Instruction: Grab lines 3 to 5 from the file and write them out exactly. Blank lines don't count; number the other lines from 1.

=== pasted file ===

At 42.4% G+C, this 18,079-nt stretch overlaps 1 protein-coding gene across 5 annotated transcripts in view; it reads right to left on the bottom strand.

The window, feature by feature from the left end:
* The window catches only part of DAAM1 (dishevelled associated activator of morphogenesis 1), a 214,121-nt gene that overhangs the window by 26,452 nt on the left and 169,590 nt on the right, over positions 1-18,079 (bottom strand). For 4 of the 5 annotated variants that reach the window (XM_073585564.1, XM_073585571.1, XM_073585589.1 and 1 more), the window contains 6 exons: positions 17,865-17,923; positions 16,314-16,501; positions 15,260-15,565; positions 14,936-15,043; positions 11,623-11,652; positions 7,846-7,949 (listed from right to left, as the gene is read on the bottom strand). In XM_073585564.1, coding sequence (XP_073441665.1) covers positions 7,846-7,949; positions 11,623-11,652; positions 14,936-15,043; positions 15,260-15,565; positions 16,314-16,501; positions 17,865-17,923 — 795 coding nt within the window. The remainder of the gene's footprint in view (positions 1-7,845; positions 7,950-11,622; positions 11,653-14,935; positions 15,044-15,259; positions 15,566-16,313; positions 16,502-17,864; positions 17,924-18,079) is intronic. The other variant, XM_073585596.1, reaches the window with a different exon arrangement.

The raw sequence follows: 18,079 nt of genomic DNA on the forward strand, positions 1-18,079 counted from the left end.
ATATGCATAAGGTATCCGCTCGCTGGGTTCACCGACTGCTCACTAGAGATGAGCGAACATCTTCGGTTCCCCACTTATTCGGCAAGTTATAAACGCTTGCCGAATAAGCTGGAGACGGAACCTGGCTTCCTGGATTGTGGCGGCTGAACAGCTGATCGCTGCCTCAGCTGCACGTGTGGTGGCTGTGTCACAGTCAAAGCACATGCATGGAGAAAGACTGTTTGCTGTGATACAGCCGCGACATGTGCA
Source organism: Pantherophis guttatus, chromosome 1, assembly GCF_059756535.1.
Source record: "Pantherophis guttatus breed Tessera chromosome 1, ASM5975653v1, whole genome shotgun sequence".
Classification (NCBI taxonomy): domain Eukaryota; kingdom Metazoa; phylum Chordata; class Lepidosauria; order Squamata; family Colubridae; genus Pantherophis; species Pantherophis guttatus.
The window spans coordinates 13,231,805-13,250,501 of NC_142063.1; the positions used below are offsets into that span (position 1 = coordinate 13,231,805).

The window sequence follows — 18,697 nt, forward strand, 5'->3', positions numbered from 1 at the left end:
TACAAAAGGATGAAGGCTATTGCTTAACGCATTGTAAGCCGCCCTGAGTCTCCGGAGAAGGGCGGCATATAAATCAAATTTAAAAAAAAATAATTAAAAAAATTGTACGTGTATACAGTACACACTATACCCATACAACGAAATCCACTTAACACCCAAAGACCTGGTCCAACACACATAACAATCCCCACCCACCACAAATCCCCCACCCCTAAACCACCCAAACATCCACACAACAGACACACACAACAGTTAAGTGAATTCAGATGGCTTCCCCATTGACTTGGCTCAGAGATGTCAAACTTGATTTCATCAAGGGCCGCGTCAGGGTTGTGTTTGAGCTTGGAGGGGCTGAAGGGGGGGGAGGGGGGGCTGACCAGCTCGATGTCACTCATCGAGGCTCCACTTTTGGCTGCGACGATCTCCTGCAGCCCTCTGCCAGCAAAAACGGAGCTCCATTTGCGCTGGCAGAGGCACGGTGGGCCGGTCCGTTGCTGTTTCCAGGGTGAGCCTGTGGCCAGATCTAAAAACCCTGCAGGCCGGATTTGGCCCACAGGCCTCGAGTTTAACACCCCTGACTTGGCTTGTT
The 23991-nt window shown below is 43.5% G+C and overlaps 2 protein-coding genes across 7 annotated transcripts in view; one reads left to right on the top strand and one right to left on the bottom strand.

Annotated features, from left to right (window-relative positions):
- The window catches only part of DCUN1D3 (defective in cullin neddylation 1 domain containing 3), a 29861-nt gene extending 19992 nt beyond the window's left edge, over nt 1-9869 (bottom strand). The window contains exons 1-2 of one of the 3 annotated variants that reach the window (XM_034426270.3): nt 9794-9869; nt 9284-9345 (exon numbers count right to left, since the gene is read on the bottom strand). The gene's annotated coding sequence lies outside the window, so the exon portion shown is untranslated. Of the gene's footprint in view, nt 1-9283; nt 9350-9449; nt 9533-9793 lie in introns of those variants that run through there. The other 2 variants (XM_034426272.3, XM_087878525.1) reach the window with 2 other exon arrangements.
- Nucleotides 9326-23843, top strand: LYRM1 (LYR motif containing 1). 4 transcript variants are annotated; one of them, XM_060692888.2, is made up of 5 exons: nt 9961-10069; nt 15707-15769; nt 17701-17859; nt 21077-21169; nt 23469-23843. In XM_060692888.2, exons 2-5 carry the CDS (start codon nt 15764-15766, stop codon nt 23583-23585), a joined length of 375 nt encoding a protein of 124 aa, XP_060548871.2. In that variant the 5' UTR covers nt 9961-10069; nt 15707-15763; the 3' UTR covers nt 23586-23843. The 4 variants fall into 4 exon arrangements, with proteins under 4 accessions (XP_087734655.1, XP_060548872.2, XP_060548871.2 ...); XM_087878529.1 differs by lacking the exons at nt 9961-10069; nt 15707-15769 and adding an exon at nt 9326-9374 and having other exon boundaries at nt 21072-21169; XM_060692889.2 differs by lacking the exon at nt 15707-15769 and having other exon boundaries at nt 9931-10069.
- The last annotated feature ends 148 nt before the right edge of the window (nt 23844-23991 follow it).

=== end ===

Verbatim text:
* The window catches only part of DAAM1 (dishevelled associated activator of morphogenesis 1), a 214,121-nt gene that overhangs the window by 26,452 nt on the left and 169,590 nt on the right, over positions 1-18,079 (bottom strand). For 4 of the 5 annotated variants that reach the window (XM_073585564.1, XM_073585571.1, XM_073585589.1 and 1 more), the window contains 6 exons: positions 17,865-17,923; positions 16,314-16,501; positions 15,260-15,565; positions 14,936-15,043; positions 11,623-11,652; positions 7,846-7,949 (listed from right to left, as the gene is read on the bottom strand). In XM_073585564.1, coding sequence (XP_073441665.1) covers positions 7,846-7,949; positions 11,623-11,652; positions 14,936-15,043; positions 15,260-15,565; positions 16,314-16,501; positions 17,865-17,923 — 795 coding nt within the window. The remainder of the gene's footprint in view (positions 1-7,845; positions 7,950-11,622; positions 11,653-14,935; positions 15,044-15,259; positions 15,566-16,313; positions 16,502-17,864; positions 17,924-18,079) is intronic. The other variant, XM_073585596.1, reaches the window with a different exon arrangement.

The raw sequence follows: 18,079 nt of genomic DNA on the forward strand, positions 1-18,079 counted from the left end.
ATATGCATAAGGTATCCGCTCGCTGGGTTCACCGACTGCTCACTAGAGATGAGCGAACATCTTCGGTTCCCCACTTATTCGGCAAGTTATAAACGCTTGCCGAATAAGCTGGAGACGGAACCTGGCTTCCTGGATTGTGGCGGCTGAACAGCTGATCGCTGCCTCAGCTGCACGTGTGGTGGCTGTGTCACAGTCAAAGCACATGCATGGAGAAAGACTGTTTGCTGTGATACAGCCGCGACATGTGCA